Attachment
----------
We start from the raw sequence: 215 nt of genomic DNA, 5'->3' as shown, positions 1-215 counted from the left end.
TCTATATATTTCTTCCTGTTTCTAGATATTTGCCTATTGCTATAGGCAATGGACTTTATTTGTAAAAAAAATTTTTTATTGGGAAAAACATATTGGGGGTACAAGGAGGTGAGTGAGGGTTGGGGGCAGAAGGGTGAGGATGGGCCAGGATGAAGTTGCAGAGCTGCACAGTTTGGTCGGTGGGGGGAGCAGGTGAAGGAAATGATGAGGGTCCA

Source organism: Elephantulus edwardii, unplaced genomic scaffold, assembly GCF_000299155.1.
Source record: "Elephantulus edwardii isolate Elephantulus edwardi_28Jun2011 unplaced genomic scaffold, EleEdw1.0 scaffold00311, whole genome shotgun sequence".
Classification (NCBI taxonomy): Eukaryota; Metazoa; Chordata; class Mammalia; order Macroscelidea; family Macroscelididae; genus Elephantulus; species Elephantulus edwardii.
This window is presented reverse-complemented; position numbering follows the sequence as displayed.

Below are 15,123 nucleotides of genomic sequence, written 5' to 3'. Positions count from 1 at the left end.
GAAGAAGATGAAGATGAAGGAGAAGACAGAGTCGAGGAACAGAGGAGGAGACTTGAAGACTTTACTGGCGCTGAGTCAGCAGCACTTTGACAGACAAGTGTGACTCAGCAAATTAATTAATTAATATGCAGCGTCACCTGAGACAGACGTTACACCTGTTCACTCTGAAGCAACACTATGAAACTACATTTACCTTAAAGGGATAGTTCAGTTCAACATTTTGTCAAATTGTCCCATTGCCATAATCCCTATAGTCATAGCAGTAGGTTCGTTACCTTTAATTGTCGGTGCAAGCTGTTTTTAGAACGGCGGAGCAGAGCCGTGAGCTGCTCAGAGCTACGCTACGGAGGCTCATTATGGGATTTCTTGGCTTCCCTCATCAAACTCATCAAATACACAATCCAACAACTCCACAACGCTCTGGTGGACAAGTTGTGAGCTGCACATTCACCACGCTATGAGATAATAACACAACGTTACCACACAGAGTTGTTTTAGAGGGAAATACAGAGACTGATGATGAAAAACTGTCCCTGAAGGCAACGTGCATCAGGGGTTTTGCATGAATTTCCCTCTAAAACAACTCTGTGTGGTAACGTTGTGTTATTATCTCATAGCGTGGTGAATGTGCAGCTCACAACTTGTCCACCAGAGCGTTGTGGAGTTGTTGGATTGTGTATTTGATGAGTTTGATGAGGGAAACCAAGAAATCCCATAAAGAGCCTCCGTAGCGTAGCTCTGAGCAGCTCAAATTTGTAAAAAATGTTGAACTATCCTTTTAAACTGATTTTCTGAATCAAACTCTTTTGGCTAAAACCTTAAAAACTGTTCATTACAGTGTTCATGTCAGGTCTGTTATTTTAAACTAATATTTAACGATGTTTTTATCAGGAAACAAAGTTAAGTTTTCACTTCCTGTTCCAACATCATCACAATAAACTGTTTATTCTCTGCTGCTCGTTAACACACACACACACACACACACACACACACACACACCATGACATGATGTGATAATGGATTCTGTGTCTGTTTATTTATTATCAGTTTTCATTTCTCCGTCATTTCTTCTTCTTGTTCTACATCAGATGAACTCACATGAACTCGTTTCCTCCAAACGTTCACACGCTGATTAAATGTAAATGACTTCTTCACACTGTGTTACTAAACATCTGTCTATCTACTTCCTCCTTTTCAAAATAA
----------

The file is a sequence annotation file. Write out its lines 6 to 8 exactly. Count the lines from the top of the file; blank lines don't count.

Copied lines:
This window is presented reverse-complemented; position numbering follows the sequence as displayed.

Below are 15,123 nucleotides of genomic sequence, written 5' to 3'. Positions count from 1 at the left end.
GAAGAAGATGAAGATGAAGGAGAAGACAGAGTCGAGGAACAGAGGAGGAGACTTGAAGACTTTACTGGCGCTGAGTCAGCAGCACTTTGACAGACAAGTGTGACTCAGCAAATTAATTAATTAATATGCAGCGTCACCTGAGACAGACGTTACACCTGTTCACTCTGAAGCAACACTATGAAACTACATTTACCTTAAAGGGATAGTTCAGTTCAACATTTTGTCAAATTGTCCCATTGCCATAATCCCTATAGTCATAGCAGTAGGTTCGTTACCTTTAATTGTCGGTGCAAGCTGTTTTTAGAACGGCGGAGCAGAGCCGTGAGCTGCTCAGAGCTACGCTACGGAGGCTCATTATGGGATTTCTTGGCTTCCCTCATCAAACTCATCAAATACACAATCCAACAACTCCACAACGCTCTGGTGGACAAGTTGTGAGCTGCACATTCACCACGCTATGAGATAATAACACAACGTTACCACACAGAGTTGTTTTAGAGGGAAATACAGAGACTGATGATGAAAAACTGTCCCTGAAGGCAACGTGCATCAGGGGTTTTGCATGAATTTCCCTCTAAAACAACTCTGTGTGGTAACGTTGTGTTATTATCTCATAGCGTGGTGAATGTGCAGCTCACAACTTGTCCACCAGAGCGTTGTGGAGTTGTTGGATTGTGTATTTGATGAGTTTGATGAGGGAAACCAAGAAATCCCATAAAGAGCCTCCGTAGCGTAGCTCTGAGCAGCTCAAATTTGTAAAAAATGTTGAACTATCCTTTTAAACTGATTTTCTGAATCAAACTCTTTTGGCTAAAACCTTAAAAACTGTTCATTACAGTGTTCATGTCAGGTCTGTTATTTTAAACTAATATTTAACGATGTTTTTATCAGGAAACAAAGTTAAGTTTTCACTTCCTGTTCCAACATCATCACAATAAACTGTTTATTCTCTGCTGCTCGTTAACACACACACACACACACACACACACACACACACACCATGACATGATGTGATAATGGATTCTGTGTCTGTTTATTTATTATCAGTTTTCATTTCTCCGTCATTTCTTCTTCTTGTTCTACATCAGATGAACTCACATGAACTCGTTTCCTCCAAACGTTCACACGCTGATTAAATGTAAATGACTTCTTCACACTGTGTTACTAAACATCTGTCTATCTACTTCCTCCTTTTCAAAATAA